Taiwanese artist Tung Ming-Chin is a master of transforming wood into pensive, emotive sculptures. His smoothly polished pieces transform as the viewer moves around them, slowly revealing surprises. Often dealing with themes of inner emotion and the subconscious mind, his sculptures regularly show figures trapped within the wood, pressing themselves against the outer layer in an attempt to break free.
His 2013 work Breath is a metaphor for “the transformation of a physical space into an inner psychological space affected by vision.” Below the wooden humps, which almost emerge from boxes like tortoise shells, limbs subtly jut out and lead the viewer to ponder the mystery encased within. In Inner Turmoil, the artist transforms wood into seemingly thin tissue paper nailed to a wall. From within, a person is pushing against this barrier, testing the limits of the space. This negative and positive space created by the figure can be viewed as a way to explore his inner unrest.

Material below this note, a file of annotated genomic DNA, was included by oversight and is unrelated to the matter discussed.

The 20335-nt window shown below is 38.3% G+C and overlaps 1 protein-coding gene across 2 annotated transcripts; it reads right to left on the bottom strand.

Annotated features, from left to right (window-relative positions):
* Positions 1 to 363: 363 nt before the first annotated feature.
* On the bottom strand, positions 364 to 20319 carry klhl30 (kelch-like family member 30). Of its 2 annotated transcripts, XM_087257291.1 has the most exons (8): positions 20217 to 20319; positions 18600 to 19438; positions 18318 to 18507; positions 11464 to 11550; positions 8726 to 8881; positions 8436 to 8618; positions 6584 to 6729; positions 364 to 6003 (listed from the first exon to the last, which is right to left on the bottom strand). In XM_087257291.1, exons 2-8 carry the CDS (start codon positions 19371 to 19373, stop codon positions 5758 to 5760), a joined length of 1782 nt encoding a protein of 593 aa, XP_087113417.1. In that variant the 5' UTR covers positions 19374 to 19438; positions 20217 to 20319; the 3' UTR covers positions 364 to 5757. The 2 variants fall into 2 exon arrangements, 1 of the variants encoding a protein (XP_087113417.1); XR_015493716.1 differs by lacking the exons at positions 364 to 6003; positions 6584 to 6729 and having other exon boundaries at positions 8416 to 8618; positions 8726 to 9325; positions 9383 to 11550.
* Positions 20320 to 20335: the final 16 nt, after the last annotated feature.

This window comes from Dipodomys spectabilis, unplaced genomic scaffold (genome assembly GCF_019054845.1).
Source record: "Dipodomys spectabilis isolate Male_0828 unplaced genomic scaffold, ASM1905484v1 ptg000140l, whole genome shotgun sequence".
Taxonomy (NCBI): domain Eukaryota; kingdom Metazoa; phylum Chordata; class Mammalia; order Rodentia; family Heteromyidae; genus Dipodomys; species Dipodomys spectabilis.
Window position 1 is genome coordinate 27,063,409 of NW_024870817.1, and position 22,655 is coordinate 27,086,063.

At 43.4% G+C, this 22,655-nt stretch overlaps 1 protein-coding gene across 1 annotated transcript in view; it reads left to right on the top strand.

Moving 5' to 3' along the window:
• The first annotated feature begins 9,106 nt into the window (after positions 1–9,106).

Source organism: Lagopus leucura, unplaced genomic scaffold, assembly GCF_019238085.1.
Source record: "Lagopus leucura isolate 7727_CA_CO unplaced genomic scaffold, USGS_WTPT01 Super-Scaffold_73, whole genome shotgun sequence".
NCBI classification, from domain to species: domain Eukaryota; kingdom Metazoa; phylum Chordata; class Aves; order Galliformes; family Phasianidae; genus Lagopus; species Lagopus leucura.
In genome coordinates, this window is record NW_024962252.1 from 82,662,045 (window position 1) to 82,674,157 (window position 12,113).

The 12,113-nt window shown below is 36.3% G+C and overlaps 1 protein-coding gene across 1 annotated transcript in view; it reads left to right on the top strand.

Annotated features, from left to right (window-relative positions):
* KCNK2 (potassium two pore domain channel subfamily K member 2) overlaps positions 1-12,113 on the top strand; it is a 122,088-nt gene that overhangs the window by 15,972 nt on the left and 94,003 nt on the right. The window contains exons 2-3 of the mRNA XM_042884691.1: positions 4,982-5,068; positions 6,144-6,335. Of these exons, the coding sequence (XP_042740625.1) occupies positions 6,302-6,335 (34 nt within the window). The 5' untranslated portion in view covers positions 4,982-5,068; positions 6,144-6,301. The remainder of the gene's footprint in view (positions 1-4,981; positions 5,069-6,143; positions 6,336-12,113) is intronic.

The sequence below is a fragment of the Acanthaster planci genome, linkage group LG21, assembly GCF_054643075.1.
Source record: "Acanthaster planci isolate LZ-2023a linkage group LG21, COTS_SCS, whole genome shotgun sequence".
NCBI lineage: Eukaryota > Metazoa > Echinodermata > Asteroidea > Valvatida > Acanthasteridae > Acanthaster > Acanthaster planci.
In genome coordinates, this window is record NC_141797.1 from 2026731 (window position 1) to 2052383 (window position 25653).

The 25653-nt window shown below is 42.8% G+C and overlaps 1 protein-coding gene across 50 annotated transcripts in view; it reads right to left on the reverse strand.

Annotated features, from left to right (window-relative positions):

Other sculptures use familiar cultural symbols, such as in Between Round and Square: Past, Present, and Future. Here, Ming-Chin plays with the forms of a traditional jade cong and jade bi, which symbolized earth and sky in ancient Chinese culture. By using these familiar forms, he’s able to play on nostalgia while looking toward the future.
“The work is presented in the prismatic form; the appearance of the object demonstrates the passing of time,” he writes. “The bottom of the pillar lays the ancient jade cong and the plastic bottle sits on the top. The hidden part in the middle implies the development and imagination of square and round during the course of time in the past. On the body of the pillar are mostly utensils, and from the utensils we can see the change of times and the lifestyle of people. Time passes and people change, but some truth and aesthetics will last forever.”